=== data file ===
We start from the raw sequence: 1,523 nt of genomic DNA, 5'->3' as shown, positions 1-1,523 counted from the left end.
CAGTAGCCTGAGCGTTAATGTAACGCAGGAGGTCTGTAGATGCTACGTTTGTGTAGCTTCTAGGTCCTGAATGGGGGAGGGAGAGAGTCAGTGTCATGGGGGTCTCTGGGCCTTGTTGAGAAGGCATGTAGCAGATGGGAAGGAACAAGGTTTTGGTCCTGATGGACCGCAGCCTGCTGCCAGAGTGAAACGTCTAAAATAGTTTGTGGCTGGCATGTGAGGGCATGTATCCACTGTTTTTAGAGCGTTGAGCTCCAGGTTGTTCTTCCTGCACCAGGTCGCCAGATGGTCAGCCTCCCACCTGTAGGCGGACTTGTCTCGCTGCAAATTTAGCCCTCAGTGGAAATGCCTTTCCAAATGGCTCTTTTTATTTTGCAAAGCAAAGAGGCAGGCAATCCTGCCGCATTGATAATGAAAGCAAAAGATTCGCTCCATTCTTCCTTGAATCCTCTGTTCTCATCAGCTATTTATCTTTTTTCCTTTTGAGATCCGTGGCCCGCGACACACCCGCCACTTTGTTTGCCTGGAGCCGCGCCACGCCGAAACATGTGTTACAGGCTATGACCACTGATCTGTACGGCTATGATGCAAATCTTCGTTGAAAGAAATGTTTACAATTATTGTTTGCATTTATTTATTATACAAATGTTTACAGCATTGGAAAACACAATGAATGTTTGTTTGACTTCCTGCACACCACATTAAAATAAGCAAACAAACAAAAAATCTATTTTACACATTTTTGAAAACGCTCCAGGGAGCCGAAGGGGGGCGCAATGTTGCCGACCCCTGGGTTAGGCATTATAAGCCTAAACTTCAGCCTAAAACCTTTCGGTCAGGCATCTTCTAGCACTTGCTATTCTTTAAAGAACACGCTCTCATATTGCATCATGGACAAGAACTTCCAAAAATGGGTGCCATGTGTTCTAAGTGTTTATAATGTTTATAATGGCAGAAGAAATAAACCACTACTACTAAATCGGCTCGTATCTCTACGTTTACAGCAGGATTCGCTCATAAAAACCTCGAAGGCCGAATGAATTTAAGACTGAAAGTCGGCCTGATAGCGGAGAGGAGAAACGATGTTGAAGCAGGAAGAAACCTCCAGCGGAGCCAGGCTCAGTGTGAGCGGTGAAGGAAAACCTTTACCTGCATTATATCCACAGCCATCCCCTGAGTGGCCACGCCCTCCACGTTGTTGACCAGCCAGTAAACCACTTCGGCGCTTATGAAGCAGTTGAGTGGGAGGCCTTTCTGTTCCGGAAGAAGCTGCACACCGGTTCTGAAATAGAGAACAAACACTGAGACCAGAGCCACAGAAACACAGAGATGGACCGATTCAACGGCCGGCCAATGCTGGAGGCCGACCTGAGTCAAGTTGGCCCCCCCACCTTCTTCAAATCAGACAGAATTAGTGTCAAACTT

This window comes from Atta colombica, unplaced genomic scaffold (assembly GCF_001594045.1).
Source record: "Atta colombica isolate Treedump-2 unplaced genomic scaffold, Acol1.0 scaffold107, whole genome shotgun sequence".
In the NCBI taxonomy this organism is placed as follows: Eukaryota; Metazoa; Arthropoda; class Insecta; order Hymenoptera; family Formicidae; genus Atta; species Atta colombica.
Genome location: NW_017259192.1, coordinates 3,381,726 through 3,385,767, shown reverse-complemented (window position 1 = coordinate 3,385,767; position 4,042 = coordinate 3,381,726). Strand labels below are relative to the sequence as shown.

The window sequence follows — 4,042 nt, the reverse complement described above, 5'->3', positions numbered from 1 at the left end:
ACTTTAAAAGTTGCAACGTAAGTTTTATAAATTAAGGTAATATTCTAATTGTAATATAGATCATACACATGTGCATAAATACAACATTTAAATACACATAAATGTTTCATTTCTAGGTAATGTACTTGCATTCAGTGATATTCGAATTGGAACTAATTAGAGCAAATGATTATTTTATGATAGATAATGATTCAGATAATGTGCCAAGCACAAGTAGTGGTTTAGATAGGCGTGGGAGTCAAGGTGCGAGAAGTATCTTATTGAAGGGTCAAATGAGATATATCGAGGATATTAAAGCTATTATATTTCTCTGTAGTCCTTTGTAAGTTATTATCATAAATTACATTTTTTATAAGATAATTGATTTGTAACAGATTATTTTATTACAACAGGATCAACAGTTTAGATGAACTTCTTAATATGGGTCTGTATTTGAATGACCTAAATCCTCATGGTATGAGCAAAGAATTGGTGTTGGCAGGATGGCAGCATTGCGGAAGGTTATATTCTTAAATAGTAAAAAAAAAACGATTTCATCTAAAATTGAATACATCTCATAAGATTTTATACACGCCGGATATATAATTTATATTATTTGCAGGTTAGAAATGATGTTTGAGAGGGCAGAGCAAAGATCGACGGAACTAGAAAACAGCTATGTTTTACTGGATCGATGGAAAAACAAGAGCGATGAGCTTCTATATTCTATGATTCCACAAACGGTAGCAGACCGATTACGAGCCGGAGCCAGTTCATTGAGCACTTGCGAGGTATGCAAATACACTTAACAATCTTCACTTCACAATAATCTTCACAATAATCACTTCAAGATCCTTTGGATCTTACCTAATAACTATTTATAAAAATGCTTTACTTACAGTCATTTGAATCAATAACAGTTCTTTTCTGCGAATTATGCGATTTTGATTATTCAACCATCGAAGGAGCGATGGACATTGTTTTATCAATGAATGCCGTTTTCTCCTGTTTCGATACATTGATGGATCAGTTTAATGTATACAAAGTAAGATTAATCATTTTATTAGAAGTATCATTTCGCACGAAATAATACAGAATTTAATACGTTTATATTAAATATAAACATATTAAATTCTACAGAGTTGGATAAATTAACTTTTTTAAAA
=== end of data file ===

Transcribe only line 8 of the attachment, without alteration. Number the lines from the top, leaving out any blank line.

ACTTTAAAAGTTGCAACGTAAGTTTTATAAATTAAGGTAATATTCTAATTGTAATATAGATCATACACATGTGCATAAATACAACATTTAAATACACATAAATGTTTCATTTCTAGGTAATGTACTTGCATTCAGTGATATTCGAATTGGAACTAATTAGAGCAAATGATTATTTTATGATAGATAATGATTCAGATAATGTGCCAAGCACAAGTAGTGGTTTAGATAGGCGTGGGAGTCAAGGTGCGAGAAGTATCTTATTGAAGGGTCAAATGAGATATATCGAGGATATTAAAGCTATTATATTTCTCTGTAGTCCTTTGTAAGTTATTATCATAAATTACATTTTTTATAAGATAATTGATTTGTAACAGATTATTTTATTACAACAGGATCAACAGTTTAGATGAACTTCTTAATATGGGTCTGTATTTGAATGACCTAAATCCTCATGGTATGAGCAAAGAATTGGTGTTGGCAGGATGGCAGCATTGCGGAAGGTTATATTCTTAAATAGTAAAAAAAAAACGATTTCATCTAAAATTGAATACATCTCATAAGATTTTATACACGCCGGATATATAATTTATATTATTTGCAGGTTAGAAATGATGTTTGAGAGGGCAGAGCAAAGATCGACGGAACTAGAAAACAGCTATGTTTTACTGGATCGATGGAAAAACAAGAGCGATGAGCTTCTATATTCTATGATTCCACAAACGGTAGCAGACCGATTACGAGCCGGAGCCAGTTCATTGAGCACTTGCGAGGTATGCAAATACACTTAACAATCTTCACTTCACAATAATCTTCACAATAATCACTTCAAGATCCTTTGGATCTTACCTAATAACTATTTATAAAAATGCTTTACTTACAGTCATTTGAATCAATAACAGTTCTTTTCTGCGAATTATGCGATTTTGATTATTCAACCATCGAAGGAGCGATGGACATTGTTTTATCAATGAATGCCGTTTTCTCCTGTTTCGATACATTGATGGATCAGTTTAATGTATACAAAGTAAGATTAATCATTTTATTAGAAGTATCATTTCGCACGAAATAATACAGAATTTAATACGTTTATATTAAATATAAACATATTAAATTCTACAGAGTTGGATAAATTAACTTTTTTAAAA